Tutorial: Building Fallbacks to Websearch with Conditional Routing

This tutorial uses Haystack 2.0. To learn more, read the Haystack 2.0 announcement or visit the Haystack 2.0 Documentation.


When developing applications using retrieval augmented generation ( RAG), the retrieval step plays a critical role. It serves as the primary information source for large language models (LLMs) to generate responses. However, if your database lacks the necessary information, the retrieval step’s effectiveness is limited. In such scenarios, it may be practical to use the web as a fallback data source for your RAG application. By implementing a conditional routing mechanism in your system, you gain complete control over the data flow, enabling you to design a system that can leverage the web as its data source under some conditions.

In this tutorial, you will learn how to create a pipeline with conditional routing that directs the query to a web-based RAG route if the answer is not found in the initially given documents.

Development Environment

Prepare the Colab Environment

Install Haystack

Install Haystack 2.0 with pip:


pip install haystack-ai

Enable Telemetry

Knowing you’re using this tutorial helps us decide where to invest our efforts to build a better product but you can always opt out by commenting the following line. See Telemetry for more details.

from haystack.telemetry import tutorial_running


Enter API Keys

Enter API keys required for this tutorial.

from getpass import getpass
import os

if "OPENAI_API_KEY" not in os.environ:
    os.environ["OPENAI_API_KEY"] = getpass("Enter OpenAI API key:")
if "SERPERDEV_API_KEY" not in os.environ:
    os.environ["SERPERDEV_API_KEY"] = getpass("Enter Serper Api key: ")

Creating a Document

Create a Document about Munich, where the answer to your question will be initially searched:

from haystack.dataclasses import Document

documents = [
        content="""Munich, the vibrant capital of Bavaria in southern Germany, exudes a perfect blend of rich cultural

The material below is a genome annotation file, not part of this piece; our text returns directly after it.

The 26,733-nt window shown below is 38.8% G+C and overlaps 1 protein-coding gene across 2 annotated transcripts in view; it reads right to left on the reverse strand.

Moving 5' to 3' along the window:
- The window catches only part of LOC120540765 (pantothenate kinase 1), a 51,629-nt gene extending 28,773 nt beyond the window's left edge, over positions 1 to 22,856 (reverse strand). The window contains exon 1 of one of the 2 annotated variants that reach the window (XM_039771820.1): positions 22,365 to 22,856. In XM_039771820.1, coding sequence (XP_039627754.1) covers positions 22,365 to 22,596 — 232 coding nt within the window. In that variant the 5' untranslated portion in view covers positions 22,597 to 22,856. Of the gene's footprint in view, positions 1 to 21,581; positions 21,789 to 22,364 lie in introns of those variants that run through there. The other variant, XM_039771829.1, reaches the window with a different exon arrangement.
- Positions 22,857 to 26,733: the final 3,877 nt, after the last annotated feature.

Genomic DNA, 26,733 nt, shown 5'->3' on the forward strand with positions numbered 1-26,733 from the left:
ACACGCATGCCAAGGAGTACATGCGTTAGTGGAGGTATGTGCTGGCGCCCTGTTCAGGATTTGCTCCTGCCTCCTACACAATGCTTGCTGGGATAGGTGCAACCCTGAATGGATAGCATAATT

heritage and modern urban sophistication. Nestled along the banks of the Isar River, Munich is renowned
                                for its splendid architecture, including the iconic Neues Rathaus (New Town Hall) at Marienplatz and
                                the grandeur of Nymphenburg Palace. The city is a haven for art enthusiasts, with world-class museums like the
                                Alte Pinakothek housing masterpieces by renowned artists. Munich is also famous for its lively beer gardens, where
                                locals and tourists gather to enjoy the city's famed beers and traditional Bavarian cuisine. The city's annual
                                Oktoberfest celebration, the world's largest beer festival, attracts millions of visitors from around the globe.
                                Beyond its cultural and culinary delights, Munich offers picturesque parks like the English Garden, providing a
                                serene escape within the heart of the bustling metropolis. Visitors are charmed by Munich's warm hospitality,
                                making it a must-visit destination for travelers seeking a taste of both old-world charm and contemporary allure."""

Creating the Initial Pipeline Components

First, define a prompt instructing the LLM to respond with the text "no_answer" if the provided documents do not offer enough context to answer the query. Next, initialize a PromptBuilder with that prompt. It’s crucial that the LLM replies with "no_answer" as you will use this keyword to indicate that the query should be directed to the fallback web search route.

As the LLM, you will use an OpenAIGenerator with the gpt-3.5-turbo model.

The provided prompt works effectively with the gpt-3.5-turbo model. If you prefer to use a different Generator, you may need to update the prompt to provide clear instructions to your model.

from haystack.components.builders.prompt_builder import PromptBuilder
from haystack.components.generators import OpenAIGenerator

prompt_template = """
Answer the following query given the documents.
If the answer is not contained within the documents reply with 'no_answer'
Query: {{query}}
{% for document in documents %}
{% endfor %}

prompt_builder = PromptBuilder(template=prompt_template)
llm = OpenAIGenerator(model="gpt-3.5-turbo")

Initializing the Web Search Components